Kuebler ends reign as ‘Cookie Lady’


“Cookie Lady” Joan Kuebler started out selling baskets of her homemade goodies door-to-door. Then she survived a fire that burned out her first retail shop, a longtime heart condition and a tough economy to become one of La Jolla’s most successful - and beloved - mom and pops.

In the end, it was a desire to be closer to her loved ones that caused her to leave the Jewel.

Kuebler, 60, has sold her 18-year-old business, Cookie Lady Cafe Of La Jolla at 7596 Fay Ave., to her longtime associate, Mo Berka, and moved with husband Chris to the Poconos in the Pennsylvania Appalachians.

“It was definitely time,” said Kuebler, adding that the move was prompted by a recent hospital visit but was actually a long time coming.

“We’d already discussed moving back to the East Coast to be closer to our three grown children and six grandchildren. We had no family back here in California and we had to make a decision as to which coast to live on. Family matters. We only got to see them once a year, and that wasn’t enough.”

22 years later

The Kueblers met back East when they were both Realtors. They moved to San Diego 22 years ago for the reason most come: the weather. They stayed, largely because she discovered her confectionary calling.

“I loved my reign as the cookie lady,” said Kuebler, who was encouraged by her friends at La Jolla Presbyterian Church to branch out. “My church group asked for volunteers to make cookies, and mine were such a hit that I went door-to-door in La Jolla for a year before expanding to bagels and cakes. I went from 8 a.m. to 2 p.m. then started baking again.”

Kuebler eventually set up shop for five years in Sandpiper Plaza in Bird Rock (now Longs), before the strip mall completely burned to the ground in an early-morning electrical fire in February 2001.

Kuebler used the kitchen at The Ultimate Cinnamon Roll shop in Crown Point, and sold her baked goods at the La Jolla Farmers Market on Sundays until she found a new space on Fay Avenue.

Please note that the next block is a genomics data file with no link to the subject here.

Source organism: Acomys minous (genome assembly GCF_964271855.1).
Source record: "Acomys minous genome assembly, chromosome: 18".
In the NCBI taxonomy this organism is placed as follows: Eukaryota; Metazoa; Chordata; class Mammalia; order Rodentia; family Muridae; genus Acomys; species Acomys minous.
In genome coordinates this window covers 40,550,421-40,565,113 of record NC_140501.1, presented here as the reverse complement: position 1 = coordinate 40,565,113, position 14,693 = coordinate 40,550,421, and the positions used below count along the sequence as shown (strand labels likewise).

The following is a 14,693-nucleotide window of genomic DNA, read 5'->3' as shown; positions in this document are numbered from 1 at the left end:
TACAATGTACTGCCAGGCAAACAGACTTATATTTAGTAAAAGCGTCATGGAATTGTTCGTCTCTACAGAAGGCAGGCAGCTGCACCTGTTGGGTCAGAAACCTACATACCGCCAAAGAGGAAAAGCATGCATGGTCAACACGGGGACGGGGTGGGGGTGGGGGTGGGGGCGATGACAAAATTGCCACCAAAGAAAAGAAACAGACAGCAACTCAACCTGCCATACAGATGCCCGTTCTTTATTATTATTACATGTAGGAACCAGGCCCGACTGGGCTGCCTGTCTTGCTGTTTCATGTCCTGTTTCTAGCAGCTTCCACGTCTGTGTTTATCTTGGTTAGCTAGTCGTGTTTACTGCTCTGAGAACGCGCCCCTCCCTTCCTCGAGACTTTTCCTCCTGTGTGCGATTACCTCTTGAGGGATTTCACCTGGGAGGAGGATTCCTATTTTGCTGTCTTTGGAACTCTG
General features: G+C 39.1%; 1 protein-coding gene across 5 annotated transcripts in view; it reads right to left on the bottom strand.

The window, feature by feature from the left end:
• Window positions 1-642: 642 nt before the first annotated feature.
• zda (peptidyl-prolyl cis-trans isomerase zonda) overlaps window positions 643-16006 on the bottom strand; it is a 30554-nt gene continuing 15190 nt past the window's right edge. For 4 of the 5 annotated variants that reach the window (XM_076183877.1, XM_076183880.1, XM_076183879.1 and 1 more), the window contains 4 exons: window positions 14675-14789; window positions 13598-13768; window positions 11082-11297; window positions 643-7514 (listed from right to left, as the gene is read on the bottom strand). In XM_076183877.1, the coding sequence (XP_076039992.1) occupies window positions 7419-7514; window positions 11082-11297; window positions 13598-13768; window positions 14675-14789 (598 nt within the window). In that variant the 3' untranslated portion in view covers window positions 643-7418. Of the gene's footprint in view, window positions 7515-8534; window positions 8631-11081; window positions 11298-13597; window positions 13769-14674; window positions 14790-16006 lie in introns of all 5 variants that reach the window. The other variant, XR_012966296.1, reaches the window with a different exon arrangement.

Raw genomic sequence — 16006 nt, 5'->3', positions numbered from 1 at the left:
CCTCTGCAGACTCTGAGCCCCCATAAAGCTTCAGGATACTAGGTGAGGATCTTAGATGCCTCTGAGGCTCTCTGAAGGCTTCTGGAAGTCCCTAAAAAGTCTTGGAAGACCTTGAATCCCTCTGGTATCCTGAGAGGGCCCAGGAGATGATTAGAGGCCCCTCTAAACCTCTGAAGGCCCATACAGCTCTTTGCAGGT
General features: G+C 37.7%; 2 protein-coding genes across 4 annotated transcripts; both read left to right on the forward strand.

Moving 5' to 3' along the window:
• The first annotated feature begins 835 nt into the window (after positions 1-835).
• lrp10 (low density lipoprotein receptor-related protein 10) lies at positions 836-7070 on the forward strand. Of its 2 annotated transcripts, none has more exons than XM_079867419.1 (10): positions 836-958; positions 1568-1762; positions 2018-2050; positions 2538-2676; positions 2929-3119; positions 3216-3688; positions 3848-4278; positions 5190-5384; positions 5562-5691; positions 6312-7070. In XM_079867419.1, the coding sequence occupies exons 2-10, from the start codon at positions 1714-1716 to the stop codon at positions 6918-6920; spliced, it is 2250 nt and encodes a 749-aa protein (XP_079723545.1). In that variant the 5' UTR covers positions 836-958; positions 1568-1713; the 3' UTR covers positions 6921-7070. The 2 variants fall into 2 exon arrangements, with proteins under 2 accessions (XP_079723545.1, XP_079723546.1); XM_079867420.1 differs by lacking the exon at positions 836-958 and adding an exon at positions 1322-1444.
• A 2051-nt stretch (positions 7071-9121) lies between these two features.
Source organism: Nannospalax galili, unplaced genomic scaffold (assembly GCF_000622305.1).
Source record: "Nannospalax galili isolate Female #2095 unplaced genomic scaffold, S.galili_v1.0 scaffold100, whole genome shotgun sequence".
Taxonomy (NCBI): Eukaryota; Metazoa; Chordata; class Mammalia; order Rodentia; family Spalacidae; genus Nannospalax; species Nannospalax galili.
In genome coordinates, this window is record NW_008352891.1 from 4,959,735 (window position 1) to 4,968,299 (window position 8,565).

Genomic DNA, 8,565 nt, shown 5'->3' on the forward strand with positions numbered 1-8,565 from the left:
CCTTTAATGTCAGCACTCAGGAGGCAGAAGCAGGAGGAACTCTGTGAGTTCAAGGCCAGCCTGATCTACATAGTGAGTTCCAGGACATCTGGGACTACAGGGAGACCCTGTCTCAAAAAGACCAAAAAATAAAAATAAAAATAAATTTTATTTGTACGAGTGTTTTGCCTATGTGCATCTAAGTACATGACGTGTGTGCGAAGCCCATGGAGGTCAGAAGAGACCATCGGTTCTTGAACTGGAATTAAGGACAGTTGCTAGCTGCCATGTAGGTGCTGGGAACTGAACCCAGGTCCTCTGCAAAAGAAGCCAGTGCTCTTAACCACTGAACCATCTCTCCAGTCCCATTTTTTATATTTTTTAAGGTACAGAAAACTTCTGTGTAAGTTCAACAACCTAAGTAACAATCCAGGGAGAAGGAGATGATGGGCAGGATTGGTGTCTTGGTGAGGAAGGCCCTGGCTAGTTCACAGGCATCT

‘Big-hearted lady’

Sherry Ahern, co-founder of La Jolla Farmers Market, said she will always have a special place in her heart for The Cookie Lady.

“She was a very kind, compassionate, big-hearted lady who would do anything for you,” said Ahern. “She was very good to kids donating cookies to different schools. She was a very jolly, happy, positive person. We’ll miss her dearly. I hope for her to have a wonderful life.”

Kuebler’s hand-picked successor, Mo Berka, said it will be business as usual, with a few improvements, at the restaurant his former boss started.

“I’m not changing anything,” he said, “including the bakers who have been here for 15 years.”

Berka said he intends to expand the restaurant’s menu adding gyros and tuna sandwiches. He’s also considering becoming active at La Jolla’s Farmers market.

Kuebler, a workaholic who worked seven days a week for years, said she will miss La Jolla. But she said she feels she’s returned home.

“They say everybody goes full circle,” she said. “It’s going to take a little while to get acclimated but I have no regrets. I’m going to miss everybody I was so involved with in La Jolla on a daily basis. But there are people here, too. I just have to start again.”